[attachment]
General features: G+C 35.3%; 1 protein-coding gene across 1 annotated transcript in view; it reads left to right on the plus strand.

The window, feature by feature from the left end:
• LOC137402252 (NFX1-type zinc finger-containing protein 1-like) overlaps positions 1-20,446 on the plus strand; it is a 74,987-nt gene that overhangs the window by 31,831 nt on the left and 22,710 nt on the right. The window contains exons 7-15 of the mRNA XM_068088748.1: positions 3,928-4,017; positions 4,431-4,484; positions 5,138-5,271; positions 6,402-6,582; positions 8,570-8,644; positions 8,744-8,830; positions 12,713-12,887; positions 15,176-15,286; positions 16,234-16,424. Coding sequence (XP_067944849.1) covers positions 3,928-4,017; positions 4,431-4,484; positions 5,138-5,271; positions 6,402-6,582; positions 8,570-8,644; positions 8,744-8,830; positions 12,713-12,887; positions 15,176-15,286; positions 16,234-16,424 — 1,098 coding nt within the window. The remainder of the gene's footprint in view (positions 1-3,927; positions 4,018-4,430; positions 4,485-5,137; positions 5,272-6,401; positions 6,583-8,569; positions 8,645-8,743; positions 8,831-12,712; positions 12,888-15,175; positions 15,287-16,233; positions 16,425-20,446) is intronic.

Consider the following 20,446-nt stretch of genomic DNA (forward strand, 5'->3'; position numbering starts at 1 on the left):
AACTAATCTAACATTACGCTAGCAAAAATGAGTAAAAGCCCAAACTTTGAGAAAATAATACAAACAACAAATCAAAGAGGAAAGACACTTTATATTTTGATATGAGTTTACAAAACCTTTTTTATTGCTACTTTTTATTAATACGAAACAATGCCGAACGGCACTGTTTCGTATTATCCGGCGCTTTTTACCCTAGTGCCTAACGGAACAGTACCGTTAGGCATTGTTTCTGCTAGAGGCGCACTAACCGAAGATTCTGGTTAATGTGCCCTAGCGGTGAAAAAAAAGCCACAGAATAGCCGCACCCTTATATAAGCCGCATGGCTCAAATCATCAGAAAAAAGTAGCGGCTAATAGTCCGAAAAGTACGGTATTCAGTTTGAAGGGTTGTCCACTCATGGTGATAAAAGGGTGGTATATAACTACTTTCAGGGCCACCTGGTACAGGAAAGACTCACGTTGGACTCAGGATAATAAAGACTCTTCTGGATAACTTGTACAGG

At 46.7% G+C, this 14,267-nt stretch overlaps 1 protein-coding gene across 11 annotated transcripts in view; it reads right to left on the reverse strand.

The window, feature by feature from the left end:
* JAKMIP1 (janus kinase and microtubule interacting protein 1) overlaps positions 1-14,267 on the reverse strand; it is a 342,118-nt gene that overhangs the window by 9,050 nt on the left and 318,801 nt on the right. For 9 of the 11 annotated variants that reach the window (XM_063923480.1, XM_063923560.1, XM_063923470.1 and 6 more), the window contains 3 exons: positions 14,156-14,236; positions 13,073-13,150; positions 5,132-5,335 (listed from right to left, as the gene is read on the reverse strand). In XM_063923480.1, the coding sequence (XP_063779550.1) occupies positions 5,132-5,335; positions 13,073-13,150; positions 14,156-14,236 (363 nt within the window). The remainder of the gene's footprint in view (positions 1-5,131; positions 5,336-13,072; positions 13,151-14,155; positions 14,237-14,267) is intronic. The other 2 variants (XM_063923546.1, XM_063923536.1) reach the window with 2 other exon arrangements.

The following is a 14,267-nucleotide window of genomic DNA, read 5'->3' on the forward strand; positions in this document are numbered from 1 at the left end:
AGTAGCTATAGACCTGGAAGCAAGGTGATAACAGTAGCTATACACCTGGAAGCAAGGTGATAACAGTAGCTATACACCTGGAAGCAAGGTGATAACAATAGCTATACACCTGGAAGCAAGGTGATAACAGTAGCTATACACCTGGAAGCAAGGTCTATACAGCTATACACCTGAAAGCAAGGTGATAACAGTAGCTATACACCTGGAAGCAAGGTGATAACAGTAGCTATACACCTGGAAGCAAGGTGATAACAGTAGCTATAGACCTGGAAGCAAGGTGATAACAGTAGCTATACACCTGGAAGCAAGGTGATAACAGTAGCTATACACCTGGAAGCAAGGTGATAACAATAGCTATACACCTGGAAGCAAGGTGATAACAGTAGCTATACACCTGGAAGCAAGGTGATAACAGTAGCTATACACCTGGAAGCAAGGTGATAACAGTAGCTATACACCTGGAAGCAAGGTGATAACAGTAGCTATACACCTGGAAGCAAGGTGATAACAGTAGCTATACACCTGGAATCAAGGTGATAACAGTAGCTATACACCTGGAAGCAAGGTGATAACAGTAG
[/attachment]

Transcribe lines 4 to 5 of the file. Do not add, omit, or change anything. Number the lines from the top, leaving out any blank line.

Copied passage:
Consider the following 20,446-nt stretch of genomic DNA (forward strand, 5'->3'; position numbering starts at 1 on the left):
AACTAATCTAACATTACGCTAGCAAAAATGAGTAAAAGCCCAAACTTTGAGAAAATAATACAAACAACAAATCAAAGAGGAAAGACACTTTATATTTTGATATGAGTTTACAAAACCTTTTTTATTGCTACTTTTTATTAATACGAAACAATGCCGAACGGCACTGTTTCGTATTATCCGGCGCTTTTTACCCTAGTGCCTAACGGAACAGTACCGTTAGGCATTGTTTCTGCTAGAGGCGCACTAACCGAAGATTCTGGTTAATGTGCCCTAGCGGTGAAAAAAAAGCCACAGAATAGCCGCACCCTTATATAAGCCGCATGGCTCAAATCATCAGAAAAAAGTAGCGGCTAATAGTCCGAAAAGTACGGTATTCAGTTTGAAGGGTTGTCCACTCATGGTGATAAAAGGGTGGTATATAACTACTTTCAGGGCCACCTGGTACAGGAAAGACTCACGTTGGACTCAGGATAATAAAGACTCTTCTGGATAACTTGTACAGG